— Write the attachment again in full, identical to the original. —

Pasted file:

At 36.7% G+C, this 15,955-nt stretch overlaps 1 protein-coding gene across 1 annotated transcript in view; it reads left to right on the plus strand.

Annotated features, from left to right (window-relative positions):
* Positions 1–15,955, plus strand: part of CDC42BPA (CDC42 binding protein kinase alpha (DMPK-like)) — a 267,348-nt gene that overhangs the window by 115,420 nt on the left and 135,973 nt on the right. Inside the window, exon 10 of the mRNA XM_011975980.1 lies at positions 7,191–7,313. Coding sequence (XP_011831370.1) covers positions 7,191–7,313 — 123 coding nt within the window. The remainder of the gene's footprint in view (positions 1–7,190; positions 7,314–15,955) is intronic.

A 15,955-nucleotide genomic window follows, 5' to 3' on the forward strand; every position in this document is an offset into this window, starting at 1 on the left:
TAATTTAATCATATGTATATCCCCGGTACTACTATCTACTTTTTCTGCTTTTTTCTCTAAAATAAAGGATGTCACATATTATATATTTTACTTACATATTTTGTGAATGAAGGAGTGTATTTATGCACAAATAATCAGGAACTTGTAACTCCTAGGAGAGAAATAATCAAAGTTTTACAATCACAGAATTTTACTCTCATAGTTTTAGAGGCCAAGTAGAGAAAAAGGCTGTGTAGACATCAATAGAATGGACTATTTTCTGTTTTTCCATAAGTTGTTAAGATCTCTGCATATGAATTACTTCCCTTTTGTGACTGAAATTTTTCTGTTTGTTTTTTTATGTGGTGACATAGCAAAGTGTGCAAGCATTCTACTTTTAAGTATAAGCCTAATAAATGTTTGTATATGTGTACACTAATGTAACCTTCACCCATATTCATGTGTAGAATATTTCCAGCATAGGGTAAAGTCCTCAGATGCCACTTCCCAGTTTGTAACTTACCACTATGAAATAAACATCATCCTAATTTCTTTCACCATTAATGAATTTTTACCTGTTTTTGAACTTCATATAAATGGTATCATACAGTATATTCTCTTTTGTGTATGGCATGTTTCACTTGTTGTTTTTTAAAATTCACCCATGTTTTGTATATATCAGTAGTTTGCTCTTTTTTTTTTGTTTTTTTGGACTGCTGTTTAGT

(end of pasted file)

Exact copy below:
At 36.7% G+C, this 15,955-nt stretch overlaps 1 protein-coding gene across 1 annotated transcript in view; it reads left to right on the plus strand.

Annotated features, from left to right (window-relative positions):
* Positions 1–15,955, plus strand: part of CDC42BPA (CDC42 binding protein kinase alpha (DMPK-like)) — a 267,348-nt gene that overhangs the window by 115,420 nt on the left and 135,973 nt on the right. Inside the window, exon 10 of the mRNA XM_011975980.1 lies at positions 7,191–7,313. Coding sequence (XP_011831370.1) covers positions 7,191–7,313 — 123 coding nt within the window. The remainder of the gene's footprint in view (positions 1–7,190; positions 7,314–15,955) is intronic.

A 15,955-nucleotide genomic window follows, 5' to 3' on the forward strand; every position in this document is an offset into this window, starting at 1 on the left:
TAATTTAATCATATGTATATCCCCGGTACTACTATCTACTTTTTCTGCTTTTTTCTCTAAAATAAAGGATGTCACATATTATATATTTTACTTACATATTTTGTGAATGAAGGAGTGTATTTATGCACAAATAATCAGGAACTTGTAACTCCTAGGAGAGAAATAATCAAAGTTTTACAATCACAGAATTTTACTCTCATAGTTTTAGAGGCCAAGTAGAGAAAAAGGCTGTGTAGACATCAATAGAATGGACTATTTTCTGTTTTTCCATAAGTTGTTAAGATCTCTGCATATGAATTACTTCCCTTTTGTGACTGAAATTTTTCTGTTTGTTTTTTTATGTGGTGACATAGCAAAGTGTGCAAGCATTCTACTTTTAAGTATAAGCCTAATAAATGTTTGTATATGTGTACACTAATGTAACCTTCACCCATATTCATGTGTAGAATATTTCCAGCATAGGGTAAAGTCCTCAGATGCCACTTCCCAGTTTGTAACTTACCACTATGAAATAAACATCATCCTAATTTCTTTCACCATTAATGAATTTTTACCTGTTTTTGAACTTCATATAAATGGTATCATACAGTATATTCTCTTTTGTGTATGGCATGTTTCACTTGTTGTTTTTTAAAATTCACCCATGTTTTGTATATATCAGTAGTTTGCTCTTTTTTTTTTGTTTTTTTGGACTGCTGTTTAGT